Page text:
Archive for the Joe Higgs Category

Joe Higgs – Unity Is Power (1979)

Posted in Joe Higgs, Rocksteady, Ska with tags , , on April 16, 2014 by 1960s: Days of Rage

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“Deeply respected but largely unknown reggae mastermind Joe Higgs was a silent force helping to guide the shape of Jamaican music throughout some of its most fruitful periods in the ’60s and ’70s, working as a songwriter for superstar acts like Toots & the Maytals and as a vocal coach and guitar instructor for Bob Marley, and even filling in with the Wailers on their first American tour. His influential presence never equated to commercial success with his own musical career, but the efforts of said career left behind a handful of incredibly strong solo records, the second of which was 1979’s Unity Is Power. Coming from a background that saw both the roots of ska as well as the evolution of rocksteady and what became roots reggae, Higgs incorporates all the various facets of his musical personality into this remarkably colorful album, injecting his rich reggae tapestry with elements of soca, American soul, and rock & roll. The set kicks off with the jubilant ‘Devotion.’ This is a chart-topper in some alternate universe, with its joyfully melodic reggae backbone driven by skanking guitar and curiously busy boogie-woogie piano. Ska-tinged horn sections back up Higgs’ rich baritone, and the hopefully downtrodden character of the song casts Higgs as a Jamaican take on the ghetto consciousness of Curtis Mayfield. The midtempo rock & roll simmer of the title track enforces this comparison as well, with dazzling backing vocals and mournful guitar soloing adding flair to the song’s message of struggle and hope for better days. Tracks like this and ‘Love Can’t Be Wrong’ are in line with the late-’70s love affair between reggae artists and rock bands, mirroring Peter Tosh’s associations with the Rolling Stones that were happening around the same time Unity Is Power was put to tape. Standout tracks are bountiful here, with melancholy rocksteady tunes like ‘Think of the Moment’ butting up against politically empowering slow-burners like ‘Sons of Garvey.’ Higgs tutored a young Jimmy Cliff, and some of the vocal inflections and phrasing on these songs give rise to the question of who influenced whom, especially in their more emphatic moments. Stylistically varied without losing too much focus, Unity Is Power is a rich and celebratory album that showcases Higgs’ numerous talents as a songwriter, arranger, vocalist, and reggae innovator. His is a name and story known mostly by die-hard reggae heads, but albums like this are strong enough to be picked up on by even casual reggae listeners.”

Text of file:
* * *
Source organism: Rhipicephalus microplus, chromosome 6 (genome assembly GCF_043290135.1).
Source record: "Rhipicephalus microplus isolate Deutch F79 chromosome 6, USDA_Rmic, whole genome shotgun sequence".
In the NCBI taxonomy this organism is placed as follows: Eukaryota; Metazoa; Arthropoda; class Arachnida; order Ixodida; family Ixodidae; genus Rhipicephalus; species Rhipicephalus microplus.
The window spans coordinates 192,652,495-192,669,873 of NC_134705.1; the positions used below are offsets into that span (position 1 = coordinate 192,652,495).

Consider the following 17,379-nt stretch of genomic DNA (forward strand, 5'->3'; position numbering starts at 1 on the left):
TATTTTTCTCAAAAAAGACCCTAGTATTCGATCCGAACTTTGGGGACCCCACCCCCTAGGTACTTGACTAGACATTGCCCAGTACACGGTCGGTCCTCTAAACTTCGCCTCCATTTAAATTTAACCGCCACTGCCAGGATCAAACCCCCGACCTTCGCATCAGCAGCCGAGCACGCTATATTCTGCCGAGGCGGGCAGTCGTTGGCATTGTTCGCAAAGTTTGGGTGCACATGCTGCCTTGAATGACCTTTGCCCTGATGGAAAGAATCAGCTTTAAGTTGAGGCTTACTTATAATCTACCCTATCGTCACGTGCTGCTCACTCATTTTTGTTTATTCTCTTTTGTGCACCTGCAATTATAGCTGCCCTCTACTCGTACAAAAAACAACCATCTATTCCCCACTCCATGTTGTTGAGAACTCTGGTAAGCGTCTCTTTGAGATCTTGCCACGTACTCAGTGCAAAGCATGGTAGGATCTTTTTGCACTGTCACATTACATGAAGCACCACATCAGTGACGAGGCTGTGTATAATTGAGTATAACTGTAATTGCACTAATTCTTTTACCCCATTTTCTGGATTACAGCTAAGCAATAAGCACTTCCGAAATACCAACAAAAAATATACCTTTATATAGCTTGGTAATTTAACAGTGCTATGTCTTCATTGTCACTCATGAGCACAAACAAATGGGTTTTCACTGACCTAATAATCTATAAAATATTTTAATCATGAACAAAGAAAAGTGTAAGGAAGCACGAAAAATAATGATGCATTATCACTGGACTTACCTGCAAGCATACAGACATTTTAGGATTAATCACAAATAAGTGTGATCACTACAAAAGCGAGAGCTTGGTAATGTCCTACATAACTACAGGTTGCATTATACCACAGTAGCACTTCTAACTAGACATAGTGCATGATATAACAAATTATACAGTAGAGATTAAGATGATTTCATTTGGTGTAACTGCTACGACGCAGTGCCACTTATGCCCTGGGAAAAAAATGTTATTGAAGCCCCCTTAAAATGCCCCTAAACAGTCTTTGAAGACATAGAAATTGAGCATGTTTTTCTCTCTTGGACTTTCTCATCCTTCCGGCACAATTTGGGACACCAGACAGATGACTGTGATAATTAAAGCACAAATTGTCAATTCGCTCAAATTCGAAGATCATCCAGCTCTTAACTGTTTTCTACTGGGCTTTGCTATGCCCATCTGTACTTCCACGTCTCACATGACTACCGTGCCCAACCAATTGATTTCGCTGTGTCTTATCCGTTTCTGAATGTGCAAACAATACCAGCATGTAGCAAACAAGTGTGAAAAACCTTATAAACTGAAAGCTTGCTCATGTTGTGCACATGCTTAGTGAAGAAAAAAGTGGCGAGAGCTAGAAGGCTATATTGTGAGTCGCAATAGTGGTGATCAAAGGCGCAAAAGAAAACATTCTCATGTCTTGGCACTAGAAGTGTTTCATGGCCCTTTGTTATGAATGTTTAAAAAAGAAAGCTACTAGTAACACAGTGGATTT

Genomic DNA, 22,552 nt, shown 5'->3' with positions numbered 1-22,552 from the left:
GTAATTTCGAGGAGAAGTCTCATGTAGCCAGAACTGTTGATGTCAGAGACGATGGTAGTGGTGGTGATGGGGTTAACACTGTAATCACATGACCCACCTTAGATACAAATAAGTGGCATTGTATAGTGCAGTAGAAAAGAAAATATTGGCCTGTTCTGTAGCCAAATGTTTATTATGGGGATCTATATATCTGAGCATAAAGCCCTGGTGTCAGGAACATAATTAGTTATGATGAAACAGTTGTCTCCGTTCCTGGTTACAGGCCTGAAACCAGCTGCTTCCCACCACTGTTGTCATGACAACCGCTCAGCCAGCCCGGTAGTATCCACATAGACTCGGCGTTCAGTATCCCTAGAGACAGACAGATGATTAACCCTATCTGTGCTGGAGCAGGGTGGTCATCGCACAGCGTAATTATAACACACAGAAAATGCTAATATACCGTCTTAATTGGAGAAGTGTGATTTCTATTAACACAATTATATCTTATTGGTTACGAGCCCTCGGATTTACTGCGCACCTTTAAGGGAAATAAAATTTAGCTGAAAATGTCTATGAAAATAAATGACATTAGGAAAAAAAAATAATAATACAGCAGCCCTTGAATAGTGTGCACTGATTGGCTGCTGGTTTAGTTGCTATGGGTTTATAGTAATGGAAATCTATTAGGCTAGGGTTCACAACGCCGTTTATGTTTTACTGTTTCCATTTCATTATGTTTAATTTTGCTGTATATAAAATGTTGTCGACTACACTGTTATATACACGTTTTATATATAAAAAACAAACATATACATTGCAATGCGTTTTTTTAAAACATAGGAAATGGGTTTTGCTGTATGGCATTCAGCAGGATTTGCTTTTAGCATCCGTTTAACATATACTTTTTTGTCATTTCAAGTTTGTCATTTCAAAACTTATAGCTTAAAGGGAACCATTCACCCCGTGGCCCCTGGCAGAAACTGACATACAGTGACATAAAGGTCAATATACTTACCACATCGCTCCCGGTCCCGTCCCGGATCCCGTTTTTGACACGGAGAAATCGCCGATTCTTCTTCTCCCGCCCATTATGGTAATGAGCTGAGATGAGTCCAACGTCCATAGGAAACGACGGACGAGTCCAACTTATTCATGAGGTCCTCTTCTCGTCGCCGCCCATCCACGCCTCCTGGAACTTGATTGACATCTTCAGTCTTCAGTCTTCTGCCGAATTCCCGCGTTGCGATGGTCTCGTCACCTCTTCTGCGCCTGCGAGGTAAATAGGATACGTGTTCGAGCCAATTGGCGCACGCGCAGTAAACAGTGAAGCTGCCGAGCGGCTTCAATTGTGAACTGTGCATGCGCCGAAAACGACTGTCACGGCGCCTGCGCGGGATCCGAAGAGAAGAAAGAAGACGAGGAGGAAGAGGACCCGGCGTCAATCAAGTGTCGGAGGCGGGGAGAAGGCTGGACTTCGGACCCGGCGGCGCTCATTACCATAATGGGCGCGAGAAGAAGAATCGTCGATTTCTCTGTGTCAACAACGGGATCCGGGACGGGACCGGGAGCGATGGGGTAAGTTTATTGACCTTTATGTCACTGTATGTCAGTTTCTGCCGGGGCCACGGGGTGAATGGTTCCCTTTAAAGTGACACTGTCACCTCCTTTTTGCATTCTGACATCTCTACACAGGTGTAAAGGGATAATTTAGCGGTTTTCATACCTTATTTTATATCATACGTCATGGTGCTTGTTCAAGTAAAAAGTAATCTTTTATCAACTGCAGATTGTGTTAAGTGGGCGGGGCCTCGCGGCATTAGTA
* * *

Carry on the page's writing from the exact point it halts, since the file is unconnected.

allmusic

YouTube: Unity is Power, Vineyard, Devotion, One Man Kutchie, Neither Gold Nor Silver, Sons Of Garvey, (Sadness Is a) Part of My Heart

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No Bones for the Dogs: Dubs From 1974-79

Posted in Dub, Errol Thompson, Joe Higgs with tags , , on May 3, 2013 by 1960s: Days of Rage

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“This record colors in a vital gap in the catalog of the legendary reggae mastermind Joe Gibbs. Specifically, this is the first compilation to succinctly sum up the work of Gibbs with his legendary partner Errol Thompson. Together, Thompson and Gibbs moved the sound of their label from the gimmicky beeps and crashes of the African Dub series toward a harder, more streetwise sound. This is ghetto music, as hard and uncompromising as anything that’s erupted from the Bronx or Hell’s Kitchen. This is also an excellent second or third purchase for those just diving into dub. This stuff doesn’t have the murk of Lee ‘Scratch’ Perry’s sets or the rolling religious thunder of King Tubby’s best work; this is music with little agenda beyond being the toughest it can be, all sharp edges and striding swagger. Like a lot of dub comps, some of the grooves will be familiar to the initiated, but most of this stuff is fairly rare and the selection and ordering here are impeccable.”
allmusic

YouTube: I Stand Accused, Six Foot Six, Burning Version, Give it to Jah, The Road Is Rough, Informer Version

Roots Rock Reggae (1977)

Posted in Bob Marley and the Wailers, Inner Circle, Jimmy Cliff, Joe Higgs, Lee "Scratch" Perry, Robbie Shakespeare, Ska, Sly Dunbar, The Black Ark, The Mighty Diamonds, The Upsetters, Third World, U-Roy with tags , , , , , , , , , , , , on March 22, 2013 by 1960s: Days of Rage